Jim Morris
Jim Morris

Jim Morris has worked for newspapers, radio, television and various Websites for more than 47 years. He has been a writer, an editor, an editorial writer and a columnist. For 23 years, Morris worked for the Troy Daily News as sports editor, managing editor and executive editor. In 1994 he began working at the Dayton Daily News as an outdoor sports columnist and night sports desk editor. He retired from the DDN in January of 2010 and is now a freelance writer with his own Website for outdoors stories.


With pontoon boats leading the parade, the pleasure boating industry has picked itself up, dusted itself off and climbed back in the race for America’s leisure activity time and dollars.

A few years ago, I wrote about the sad state of America’s boating industry. The weak economy had done a number on boat sales, driving some dealers out of business or turning some into repair-only operations.

But that was several years ago. Today’s outlook is much brighter for the boating industry. Those dealers who were able to hang on and live through the lean years are beginning to return to a “normal” business atmosphere.

“We started to see an uptake in sales activity in 2011 and it has continued,” said Chad Taylor of South Shore Marina near Wilmington at Cowan Lake. “Pontoons turned it around for us. Fiberglass (speed boats and runabouts) lagged behind, but that part of the industry is now coming back, too.”

According to the National Marine Manufacturers Association, the sales of new powerboats should reach 250,000 boats sold during 2016 when all figures are counted. That would be a 6-7 percent increase from 2015. That year, the NMMA says $8.4 billion was spent on recreational boating and the 2016 figures should show a 10-11 percent increase.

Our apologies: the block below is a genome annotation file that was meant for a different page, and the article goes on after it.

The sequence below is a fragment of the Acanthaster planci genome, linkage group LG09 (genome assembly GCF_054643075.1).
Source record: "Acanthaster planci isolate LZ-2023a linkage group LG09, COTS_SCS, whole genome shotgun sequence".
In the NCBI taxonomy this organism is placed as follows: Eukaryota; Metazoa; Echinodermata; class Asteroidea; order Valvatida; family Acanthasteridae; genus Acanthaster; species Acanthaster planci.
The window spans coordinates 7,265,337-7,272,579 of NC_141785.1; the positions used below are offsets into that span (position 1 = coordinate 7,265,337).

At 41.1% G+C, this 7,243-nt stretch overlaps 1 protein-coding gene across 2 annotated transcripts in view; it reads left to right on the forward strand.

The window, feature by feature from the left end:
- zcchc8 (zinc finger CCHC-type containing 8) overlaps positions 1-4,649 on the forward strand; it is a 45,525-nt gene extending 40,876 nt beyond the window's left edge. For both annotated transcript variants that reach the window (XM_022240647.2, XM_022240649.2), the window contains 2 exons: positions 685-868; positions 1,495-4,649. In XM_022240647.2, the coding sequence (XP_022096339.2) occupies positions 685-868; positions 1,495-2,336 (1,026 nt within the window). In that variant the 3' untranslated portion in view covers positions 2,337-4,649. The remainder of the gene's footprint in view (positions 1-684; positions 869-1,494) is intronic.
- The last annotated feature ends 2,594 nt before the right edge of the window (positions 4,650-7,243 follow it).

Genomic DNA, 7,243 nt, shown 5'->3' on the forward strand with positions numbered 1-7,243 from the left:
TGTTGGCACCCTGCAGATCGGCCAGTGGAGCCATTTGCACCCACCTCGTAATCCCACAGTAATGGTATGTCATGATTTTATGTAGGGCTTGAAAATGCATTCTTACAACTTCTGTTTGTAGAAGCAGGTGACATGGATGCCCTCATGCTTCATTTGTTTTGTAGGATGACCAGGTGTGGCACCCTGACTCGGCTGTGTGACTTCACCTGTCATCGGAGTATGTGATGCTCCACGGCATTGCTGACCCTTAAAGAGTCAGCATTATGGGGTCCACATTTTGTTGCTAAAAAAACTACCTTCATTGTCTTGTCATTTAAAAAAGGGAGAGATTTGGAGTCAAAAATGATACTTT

The NMMA says recreational boating industry in the U.S. has an annual economic impact of more than $121.5 billion, supporting 650,000 direct and indirect American jobs and nearly 35,000 small businesses.

“Economic indicators are working in the industry’s favor — a continuously improving housing market, strong consumer confidence, growing disposable income and consumer spending, and low interest rates all contribute to a healthy recreational boating market. Looking ahead, 2017 is likely to bring new dollar and unit sales gains on par with or better than 2016, and this trend will likely continue through 2018,” said Thom Dammrich, NMMA president.

A strong boating industry, of course, reflects a good overall economy. And as the NMMA pointed out, boating is a predominately American industry with 95 percent of boats sold in the U.S. made in the U.S.

And if there are more boat sales, it means more American jobs, from those who design and build boats to people who sell and repair them. It’s like a ripple in a lake that grows larger and larger.

The boating industry, it seems to me, is like the RV industry — fragile. People do not need boats or RVs to survive. In a poor economy, boats are seen as luxury items, so their sales suffer. That ripple effect then goes the other way and jobs are eliminated.

Eventually the pendulum swings back and right now it seems to still be on the way up. Times are pretty good, so people are feeding that need to get outside for recreation. For many, that means boating.

The NMMA says Ohio is not in the top 10 for powerboat sales. Florida is the leading seller with $2.6 billion in 2015, up 11.4 percent from 2014.  It’s followed by Texas, Michigan, Minnesota and New York.

Taylor says Ohio is around 11th on that list, having fallen from its normal position of about ninth. But Ohio has problems that have apparently begun to affect boat sales. Its two largest bodies of water, Lake Erie and Grand Lake St. Marys, along with other lakes, are battling toxic algae.

Who wants to boat in pea soup? Boating, fishing and all other water sports are affected.

It seems like just another wake-up call being ignored by Ohio’s lawmakers. They know it’s time to get up, but continue to hit the snooze button.

Even if Ohio has its problems, it’s great news for boating enthusiasts — of which I have been since about the age of five — to know the present and future of boating looks as bright as one of those big old search lights, guiding the boating industry through the rough seas of the American economy.

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